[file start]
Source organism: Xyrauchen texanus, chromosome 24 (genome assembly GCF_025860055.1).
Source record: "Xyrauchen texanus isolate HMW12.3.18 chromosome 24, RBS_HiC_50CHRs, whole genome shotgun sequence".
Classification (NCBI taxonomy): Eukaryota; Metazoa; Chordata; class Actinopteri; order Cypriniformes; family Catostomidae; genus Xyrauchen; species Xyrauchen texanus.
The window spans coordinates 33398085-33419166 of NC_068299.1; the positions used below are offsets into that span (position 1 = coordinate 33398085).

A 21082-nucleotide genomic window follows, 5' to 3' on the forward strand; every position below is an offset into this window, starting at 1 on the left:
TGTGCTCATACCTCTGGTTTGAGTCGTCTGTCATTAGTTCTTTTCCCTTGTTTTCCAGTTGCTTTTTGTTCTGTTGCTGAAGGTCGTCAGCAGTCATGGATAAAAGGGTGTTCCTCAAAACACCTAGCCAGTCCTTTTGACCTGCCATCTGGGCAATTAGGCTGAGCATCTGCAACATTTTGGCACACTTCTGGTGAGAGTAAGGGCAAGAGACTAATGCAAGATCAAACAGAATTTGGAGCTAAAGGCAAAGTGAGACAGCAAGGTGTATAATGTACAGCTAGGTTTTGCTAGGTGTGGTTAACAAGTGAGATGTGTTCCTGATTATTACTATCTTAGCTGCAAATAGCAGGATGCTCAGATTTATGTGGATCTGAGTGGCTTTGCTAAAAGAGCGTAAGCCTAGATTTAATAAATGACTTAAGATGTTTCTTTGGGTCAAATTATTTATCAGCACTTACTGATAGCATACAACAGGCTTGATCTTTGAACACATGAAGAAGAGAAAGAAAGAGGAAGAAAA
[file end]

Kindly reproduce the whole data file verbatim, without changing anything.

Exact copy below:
Source organism: Xyrauchen texanus, chromosome 24 (genome assembly GCF_025860055.1).
Source record: "Xyrauchen texanus isolate HMW12.3.18 chromosome 24, RBS_HiC_50CHRs, whole genome shotgun sequence".
Classification (NCBI taxonomy): Eukaryota; Metazoa; Chordata; class Actinopteri; order Cypriniformes; family Catostomidae; genus Xyrauchen; species Xyrauchen texanus.
The window spans coordinates 33398085-33419166 of NC_068299.1; the positions used below are offsets into that span (position 1 = coordinate 33398085).

A 21082-nucleotide genomic window follows, 5' to 3' on the forward strand; every position below is an offset into this window, starting at 1 on the left:
TGTGCTCATACCTCTGGTTTGAGTCGTCTGTCATTAGTTCTTTTCCCTTGTTTTCCAGTTGCTTTTTGTTCTGTTGCTGAAGGTCGTCAGCAGTCATGGATAAAAGGGTGTTCCTCAAAACACCTAGCCAGTCCTTTTGACCTGCCATCTGGGCAATTAGGCTGAGCATCTGCAACATTTTGGCACACTTCTGGTGAGAGTAAGGGCAAGAGACTAATGCAAGATCAAACAGAATTTGGAGCTAAAGGCAAAGTGAGACAGCAAGGTGTATAATGTACAGCTAGGTTTTGCTAGGTGTGGTTAACAAGTGAGATGTGTTCCTGATTATTACTATCTTAGCTGCAAATAGCAGGATGCTCAGATTTATGTGGATCTGAGTGGCTTTGCTAAAAGAGCGTAAGCCTAGATTTAATAAATGACTTAAGATGTTTCTTTGGGTCAAATTATTTATCAGCACTTACTGATAGCATACAACAGGCTTGATCTTTGAACACATGAAGAAGAGAAAGAAAGAGGAAGAAAA